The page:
Today there was a parade of men and women going past our house to commemorate a traditional rite of the village we live in. As I was standing at a window on the first floor watching them roll past on their horses, a man looked up and greeted me with a military salute and automatically I replied with the same.
In that salute I could feel how far away from each other we are – the salute gave recognition, but it also held the two of us at a distance. I realised this was not a true honouring of each other but a formal way of saying: “you are where you are and I will stay where I am.”
I compare this to a Singing and Expression workshop I attended. There was a group of men singing to me and other women. These men opened up to us, but even more astonishing: they were open to each other – they sang about their tenderness.
I cried like a waterfall both in relief and joy to feel a group of men in this way. They felt vulnerable without being soft, they were tender, lovely, a bit unsure here and there, but stood together, a group of buddies, not gathered to fight but to express who they are. There was something very strong in their tenderness. And I cried and cried, it was a sight I had waited for my whole life… and longer.
And I started to question how much do we support men in their true expression?
We seem to raise children differently if they are male or female, if they get injured or hurt and they cry, the daughter is typically held and told everything will be alright, but the boys are told to be tough, they are told that “boys don’t cry.” In short, they are sold a picture of what it means to “become a man!,” that men are not allowed to feel, or to be vulnerable, sensitive or tender.
We are fragile by nature – all of us.
Men are capable of many things, but what we ask them to focus on is what their reality becomes:
“Admire a boy’s strength and
He will become strong –
Admire a boy’s intelligence and
He will become very smart.
Admire the real him and you will see God’s Love.”
(Serge Benhayon, Esoteric Teachings & Revelations, page 561)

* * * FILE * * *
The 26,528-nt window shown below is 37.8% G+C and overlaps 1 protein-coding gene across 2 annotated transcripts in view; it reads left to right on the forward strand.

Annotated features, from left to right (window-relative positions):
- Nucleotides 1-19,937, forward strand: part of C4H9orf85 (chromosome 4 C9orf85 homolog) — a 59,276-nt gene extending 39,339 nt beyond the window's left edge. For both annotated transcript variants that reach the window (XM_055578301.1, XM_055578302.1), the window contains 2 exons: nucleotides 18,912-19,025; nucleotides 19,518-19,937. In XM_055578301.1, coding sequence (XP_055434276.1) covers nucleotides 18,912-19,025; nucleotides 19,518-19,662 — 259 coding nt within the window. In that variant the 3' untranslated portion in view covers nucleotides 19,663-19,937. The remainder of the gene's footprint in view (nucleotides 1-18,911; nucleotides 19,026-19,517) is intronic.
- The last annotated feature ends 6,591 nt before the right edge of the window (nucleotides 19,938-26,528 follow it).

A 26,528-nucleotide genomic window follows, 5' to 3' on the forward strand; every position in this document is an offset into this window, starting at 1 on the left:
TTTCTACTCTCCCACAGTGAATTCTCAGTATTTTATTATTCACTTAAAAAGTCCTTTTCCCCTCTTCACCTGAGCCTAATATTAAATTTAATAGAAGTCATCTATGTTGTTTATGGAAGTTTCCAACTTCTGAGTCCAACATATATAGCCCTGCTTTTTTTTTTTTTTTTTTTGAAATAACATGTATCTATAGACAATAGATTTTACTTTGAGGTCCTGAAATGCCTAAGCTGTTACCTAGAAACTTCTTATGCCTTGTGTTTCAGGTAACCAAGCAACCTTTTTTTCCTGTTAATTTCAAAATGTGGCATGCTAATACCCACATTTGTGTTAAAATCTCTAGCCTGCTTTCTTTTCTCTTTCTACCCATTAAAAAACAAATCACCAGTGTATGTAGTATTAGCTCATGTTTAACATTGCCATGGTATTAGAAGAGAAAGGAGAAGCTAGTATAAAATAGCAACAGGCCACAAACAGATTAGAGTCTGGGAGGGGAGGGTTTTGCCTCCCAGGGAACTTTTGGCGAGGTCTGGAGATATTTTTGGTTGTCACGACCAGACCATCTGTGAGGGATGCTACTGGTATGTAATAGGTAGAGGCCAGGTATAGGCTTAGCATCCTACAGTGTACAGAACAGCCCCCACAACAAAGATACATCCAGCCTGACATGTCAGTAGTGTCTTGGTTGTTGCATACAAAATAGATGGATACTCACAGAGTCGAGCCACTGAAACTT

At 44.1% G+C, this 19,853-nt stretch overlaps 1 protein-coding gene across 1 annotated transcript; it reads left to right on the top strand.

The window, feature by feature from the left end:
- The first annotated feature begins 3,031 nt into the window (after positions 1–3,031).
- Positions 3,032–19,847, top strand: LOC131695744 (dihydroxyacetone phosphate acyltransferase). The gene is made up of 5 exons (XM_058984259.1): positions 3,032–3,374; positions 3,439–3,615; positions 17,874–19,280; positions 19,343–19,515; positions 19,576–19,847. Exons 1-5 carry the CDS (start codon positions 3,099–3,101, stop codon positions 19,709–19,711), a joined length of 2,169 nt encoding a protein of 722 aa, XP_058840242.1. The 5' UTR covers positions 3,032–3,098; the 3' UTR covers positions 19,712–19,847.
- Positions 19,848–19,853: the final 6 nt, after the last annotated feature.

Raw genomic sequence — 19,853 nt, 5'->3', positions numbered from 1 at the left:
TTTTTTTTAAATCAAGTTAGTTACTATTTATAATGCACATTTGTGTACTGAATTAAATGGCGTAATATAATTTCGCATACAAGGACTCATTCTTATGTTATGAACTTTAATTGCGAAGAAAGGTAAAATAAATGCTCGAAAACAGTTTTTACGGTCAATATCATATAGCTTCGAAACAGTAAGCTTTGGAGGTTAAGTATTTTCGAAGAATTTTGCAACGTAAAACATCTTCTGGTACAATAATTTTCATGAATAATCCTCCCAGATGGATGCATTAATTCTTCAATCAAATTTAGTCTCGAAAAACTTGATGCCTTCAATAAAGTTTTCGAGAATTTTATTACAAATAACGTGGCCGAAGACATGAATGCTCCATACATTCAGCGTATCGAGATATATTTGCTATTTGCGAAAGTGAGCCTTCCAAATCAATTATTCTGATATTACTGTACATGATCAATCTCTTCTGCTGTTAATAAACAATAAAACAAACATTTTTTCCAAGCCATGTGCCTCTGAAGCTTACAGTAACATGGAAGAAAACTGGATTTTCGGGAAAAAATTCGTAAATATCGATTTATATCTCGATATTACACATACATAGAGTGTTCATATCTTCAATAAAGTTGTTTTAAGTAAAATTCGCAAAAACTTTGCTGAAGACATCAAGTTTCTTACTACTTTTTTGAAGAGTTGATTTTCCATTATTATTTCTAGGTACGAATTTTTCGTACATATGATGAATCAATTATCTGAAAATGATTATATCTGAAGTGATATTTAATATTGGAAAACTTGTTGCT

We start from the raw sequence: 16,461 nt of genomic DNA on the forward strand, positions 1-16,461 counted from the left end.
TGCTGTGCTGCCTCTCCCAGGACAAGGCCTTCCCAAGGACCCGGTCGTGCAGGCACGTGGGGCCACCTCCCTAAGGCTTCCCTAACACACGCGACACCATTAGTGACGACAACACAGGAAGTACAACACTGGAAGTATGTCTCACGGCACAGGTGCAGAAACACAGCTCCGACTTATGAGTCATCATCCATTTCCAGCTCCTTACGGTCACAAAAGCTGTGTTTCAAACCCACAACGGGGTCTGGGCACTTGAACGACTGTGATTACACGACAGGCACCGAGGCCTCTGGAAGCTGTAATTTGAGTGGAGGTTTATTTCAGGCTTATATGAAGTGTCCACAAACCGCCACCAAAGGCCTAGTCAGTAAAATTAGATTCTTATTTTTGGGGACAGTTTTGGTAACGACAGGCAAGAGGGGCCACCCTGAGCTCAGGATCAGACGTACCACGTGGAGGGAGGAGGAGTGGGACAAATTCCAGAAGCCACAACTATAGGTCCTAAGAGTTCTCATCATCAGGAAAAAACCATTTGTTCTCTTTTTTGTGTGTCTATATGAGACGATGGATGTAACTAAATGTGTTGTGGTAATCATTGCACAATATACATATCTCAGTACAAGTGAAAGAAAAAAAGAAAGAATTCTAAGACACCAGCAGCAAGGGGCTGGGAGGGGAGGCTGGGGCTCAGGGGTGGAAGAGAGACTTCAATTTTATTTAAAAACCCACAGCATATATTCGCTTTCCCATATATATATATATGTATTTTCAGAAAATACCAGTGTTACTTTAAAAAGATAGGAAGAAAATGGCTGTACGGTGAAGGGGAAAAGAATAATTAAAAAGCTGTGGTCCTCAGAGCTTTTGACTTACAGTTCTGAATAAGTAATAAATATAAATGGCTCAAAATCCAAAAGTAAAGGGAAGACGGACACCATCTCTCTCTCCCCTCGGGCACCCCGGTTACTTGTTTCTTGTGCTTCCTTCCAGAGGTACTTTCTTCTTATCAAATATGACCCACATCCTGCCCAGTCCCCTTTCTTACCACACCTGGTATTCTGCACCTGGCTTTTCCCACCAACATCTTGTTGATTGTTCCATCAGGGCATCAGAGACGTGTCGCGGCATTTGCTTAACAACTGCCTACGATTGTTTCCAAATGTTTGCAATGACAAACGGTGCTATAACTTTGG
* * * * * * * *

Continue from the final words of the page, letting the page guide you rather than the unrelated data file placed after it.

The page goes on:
What the Presenter and Philosopher Serge Benhayon addresses here is the fact that the more we characterise men as rough, competitive, tough, strong and/or smart – the more we squash what is natural in our boys. We only seem willing to support them to go in one direction, unwilling to leave the way open for them to unfold.
Girls are easily allowed to have toys like fire-trucks AND dolls, they can wear pink AND blue, but boys are mostly limited here. It starts so early and it starts so subtly – boys are treated in a way that asks, encourages, even forces them to be something they are not naturally. At the extreme end are child soldiers, forced to fight and kill, but by not allowing men to be more naturally gentle and sensitive are we not putting them at war with themselves?
What impact has that type of manhood had on the world?
It leads them to want recognition, to competition, to be better, to win. It hurts them terribly and it divides us all.
To deny the vulnerability of boys and men is not just a habit, but a method to keep all of us away from each other – in short it serves to separate us. It is part of what allows wars, abuse, even greed, as sensitive beings struggle to find an outlet for what is being suppressed.
So – we all get lost. Tender beings become empty puppets in front of TV shows, lethargic hermits or screaming followers, fighters and perpetrators of violence. This is not an extreme version of ‘what boys (or mankind) are like’ – this is what we are acting but not who we truly are, not in any way.
To stop this we cannot just contain the extremes, we have to come back to who we truly are: sensitive beings. Therefore we have to invite ourselves back into our hearts and build trust within ourselves and with each other again.
While we can’t wait for someone else to change before we do, every one of us can support the other in expressing openly, with honesty and with tenderness – when we start to express like that ourselves.
When we start to see in the other that we are all equally sensitive.
By Sandra Schneider, Field Agent, Licensed Therapist, Counsellor & Relationship-Coach, Cologne/Germany